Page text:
Joris-Karl Huysmans Art Critic
From Degas to Grünewald, in the Eye of Francesco Vezzoli
On ViewMusée d’Orsay
November 26, 2019 – March 1, 2020
Flowing through three contiguous galleries along the right-hand mezzanine of the Musée d’Orsay is the stream of consciousness of the novelist and art critic Joris-Karl Huysmans, in the form of the exhibition and installation Joris-Karl Huysmans Art Critic. Acting as a valve on this torrent of images and ideas is another enigmatic aesthetic impresario, the artist Francesco Vezzoli. This is an academic exhibition curated by André Guyaux and Stéphane Guégan, contained within an artwork by Vezzoli. Complicating things further, Vezzoli’s artwork folds in on itself and is based on the writings of Huysmans, primarily his masterpiece À Rebours (Against Nature, 1884). The coordination between artistic fantasy and historical reality, i.e. between Vezzoli and the curatorial team, was deftly juggled by Donatien Grau (who has edited for and contributed to the Brooklyn Rail in the past). Luckily the transition from history to fiction begins with a traditional white box gallery space, so we can get our bearings, and migrates into a final total conceptual piece, via a spell in a sumptuous scarlet house of pleasure designed by Futurist poet Gabriele D’Annunzio (an acolyte of Huysmans). In the final conceptual gesture, Vezzoli fills a single room with multiple paintings based on Matthias Grünewald’s Isenheim altarpiece (1512–16), indicating on the one hand Huysmans’s seemingly inescapable destiny in the arms of some form of spirituality, and on the other the uncomfortably close relationship between dandyish decadence and intense Catholic religious fervor. Like Vezzoli, Huysmans had no problem mixing fact with fiction and peppered his novels with references to real-world writers and artists. The color-coded white, red, and black galleries are filled with the artists Huysmans championed as well as the art works which inspired his fictional character in Against Nature, the Baron des Esseintes. In this, there is a wonderful ambiguity in what the exhibition is attempting to accomplish: illustrate the life of the critic or bring his novel to life? If the viewer understandably balks at this mille-feuille of subtexts and metaphors, the range of works exhibited is truly extraordinary, featuring seminal pieces by Edgar Degas, Eva Gonzalès, Gustave Caillebotte, James Abbott McNeill Whistler, Gustave Moreau, and Odilon Redon, as well as historical documentation, photographs and a jewel-encrusted turtle fabricated by Bulgari.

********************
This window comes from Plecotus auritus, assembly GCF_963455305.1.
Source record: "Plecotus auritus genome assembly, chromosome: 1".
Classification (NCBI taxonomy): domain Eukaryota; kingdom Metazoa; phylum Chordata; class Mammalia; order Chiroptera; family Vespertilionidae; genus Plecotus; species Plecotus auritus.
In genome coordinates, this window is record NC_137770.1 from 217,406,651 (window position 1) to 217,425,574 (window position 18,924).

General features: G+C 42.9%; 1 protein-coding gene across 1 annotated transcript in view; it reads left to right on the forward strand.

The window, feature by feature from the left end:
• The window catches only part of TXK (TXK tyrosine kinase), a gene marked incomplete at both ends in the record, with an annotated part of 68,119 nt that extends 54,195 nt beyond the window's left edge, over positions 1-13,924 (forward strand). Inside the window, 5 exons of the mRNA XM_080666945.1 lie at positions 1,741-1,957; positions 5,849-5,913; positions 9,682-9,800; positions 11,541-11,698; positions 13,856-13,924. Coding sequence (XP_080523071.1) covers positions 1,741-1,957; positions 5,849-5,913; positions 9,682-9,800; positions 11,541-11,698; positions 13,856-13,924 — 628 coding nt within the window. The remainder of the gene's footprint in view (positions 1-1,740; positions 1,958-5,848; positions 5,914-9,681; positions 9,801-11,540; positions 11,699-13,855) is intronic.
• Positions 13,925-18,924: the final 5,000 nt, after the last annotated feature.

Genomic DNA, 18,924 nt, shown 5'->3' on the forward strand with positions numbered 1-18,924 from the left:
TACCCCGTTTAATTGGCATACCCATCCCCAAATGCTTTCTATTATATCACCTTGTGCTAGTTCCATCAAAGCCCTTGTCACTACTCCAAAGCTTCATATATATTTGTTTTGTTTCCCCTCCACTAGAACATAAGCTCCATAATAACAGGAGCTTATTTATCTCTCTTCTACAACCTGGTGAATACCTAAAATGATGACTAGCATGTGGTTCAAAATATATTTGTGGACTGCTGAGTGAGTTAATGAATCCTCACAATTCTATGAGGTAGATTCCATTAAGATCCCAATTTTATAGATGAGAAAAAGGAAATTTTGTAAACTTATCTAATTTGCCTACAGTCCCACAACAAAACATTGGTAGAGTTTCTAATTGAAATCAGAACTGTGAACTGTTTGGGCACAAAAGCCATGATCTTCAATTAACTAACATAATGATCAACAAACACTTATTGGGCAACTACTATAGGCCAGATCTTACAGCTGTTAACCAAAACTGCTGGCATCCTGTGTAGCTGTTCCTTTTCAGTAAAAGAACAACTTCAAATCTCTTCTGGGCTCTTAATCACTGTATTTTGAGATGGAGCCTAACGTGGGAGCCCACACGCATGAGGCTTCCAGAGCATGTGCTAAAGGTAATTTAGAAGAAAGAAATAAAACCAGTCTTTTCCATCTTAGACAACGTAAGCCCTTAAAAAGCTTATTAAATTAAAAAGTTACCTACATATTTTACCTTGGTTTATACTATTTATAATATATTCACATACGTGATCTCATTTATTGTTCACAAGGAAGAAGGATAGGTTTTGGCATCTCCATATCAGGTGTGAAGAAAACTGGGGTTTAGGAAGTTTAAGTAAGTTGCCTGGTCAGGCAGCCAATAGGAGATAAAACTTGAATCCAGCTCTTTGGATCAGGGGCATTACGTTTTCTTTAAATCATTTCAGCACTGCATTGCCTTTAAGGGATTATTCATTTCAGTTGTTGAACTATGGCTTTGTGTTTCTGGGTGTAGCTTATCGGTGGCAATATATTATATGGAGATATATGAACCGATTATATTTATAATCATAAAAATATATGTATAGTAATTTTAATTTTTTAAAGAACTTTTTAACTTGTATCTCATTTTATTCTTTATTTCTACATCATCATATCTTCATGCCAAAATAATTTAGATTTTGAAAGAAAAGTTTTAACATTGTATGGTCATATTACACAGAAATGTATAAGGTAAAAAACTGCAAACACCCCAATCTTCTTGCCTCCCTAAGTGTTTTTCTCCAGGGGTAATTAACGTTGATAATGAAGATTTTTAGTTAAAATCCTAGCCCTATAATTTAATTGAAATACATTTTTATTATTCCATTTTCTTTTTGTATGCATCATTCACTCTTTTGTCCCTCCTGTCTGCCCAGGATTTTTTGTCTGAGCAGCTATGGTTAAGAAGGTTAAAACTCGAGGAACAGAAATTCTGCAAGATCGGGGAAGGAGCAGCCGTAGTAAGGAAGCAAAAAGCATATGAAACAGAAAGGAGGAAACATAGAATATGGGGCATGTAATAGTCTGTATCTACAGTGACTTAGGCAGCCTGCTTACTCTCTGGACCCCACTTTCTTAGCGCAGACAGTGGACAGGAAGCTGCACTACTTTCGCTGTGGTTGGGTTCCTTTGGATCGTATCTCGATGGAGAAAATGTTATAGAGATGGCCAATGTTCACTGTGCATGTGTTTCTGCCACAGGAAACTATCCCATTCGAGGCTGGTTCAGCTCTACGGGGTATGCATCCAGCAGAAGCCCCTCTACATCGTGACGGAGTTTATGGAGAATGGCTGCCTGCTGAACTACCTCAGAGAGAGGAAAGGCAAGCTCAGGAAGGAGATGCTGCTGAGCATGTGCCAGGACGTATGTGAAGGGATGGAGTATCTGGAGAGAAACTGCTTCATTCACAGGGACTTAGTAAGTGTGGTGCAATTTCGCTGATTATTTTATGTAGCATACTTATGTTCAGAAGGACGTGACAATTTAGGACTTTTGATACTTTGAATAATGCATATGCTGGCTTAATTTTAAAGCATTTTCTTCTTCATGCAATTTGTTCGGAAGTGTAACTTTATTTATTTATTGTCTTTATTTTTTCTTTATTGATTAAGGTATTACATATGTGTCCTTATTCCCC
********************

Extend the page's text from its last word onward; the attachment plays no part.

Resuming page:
The tale begins in a series of white galleries introducing the viewer to Huysmans’s initial fascination with naturalism and his overall likes and dislikes. William-Adolphe Bouguereau’s Naissance de Venus (Birth of Venus, 1879) and Fernand Pelez’s La Mort de l’Empereur Commode (The Death of Emperor Commodus, 1879) are presented as examples of the insipid sentimentality that the critic regularly dismissed, while he was lukewarm on Pierre Puvis de Chavannes’s pallid Jeune Filles au bord de la Mer (Girls at the Seaside, 1879) and its ilk. It is hard to discern why the illustrative Jean-François Raffaëlli’s Chiffonnier Allumant sa Pipe (Ragpicker Lights His Pipe, 1884) or Henri Gervex’s soft-core erotic Rolla (1878) was more appealing to the critic, but Huysmans was very nuanced in his definition of naturalism in terms of what he deemed authentic. The Second Impressionist Exhibition of 1876 introduced Huysmans to Degas, and the last two-thirds of the white galleries are devoted primarily to examples of Impressionism, including Degas’s L’Absinthe (1875-76) and Édouard Manet’s Portrait of Irma Brunner (1880). The piercing and dramatic canvas Une Loge au Théâtre des Italiens (A Box at the Italian Theatre, 1874) by Eva Gonzalès, Caillebotte’s Au Café (In a Café, 1880), and several works on paper by Jean-Louis Forain exemplify the critic’s fascination with direct contact between the figures in the image and the viewer, a commingling of the illusory volume of the picture plane and the personal space of the viewer that would emerge in his intensely descriptive novels. Vezzoli’s gentle contribution to the white zone is a modest, embroidered Self-portrait (2019), but it acknowledges the themes of fictional autobiography and role reversal between critic and artist with which Huysmans would engage: Vezzoli’s Self-portrait is a portrait of the artist as a young girl, and while the allure of the piece is one of Vezzoli’s trademark tears in sparkling sequins, the pun lies in an embroidery of an embroiderer (embroidering).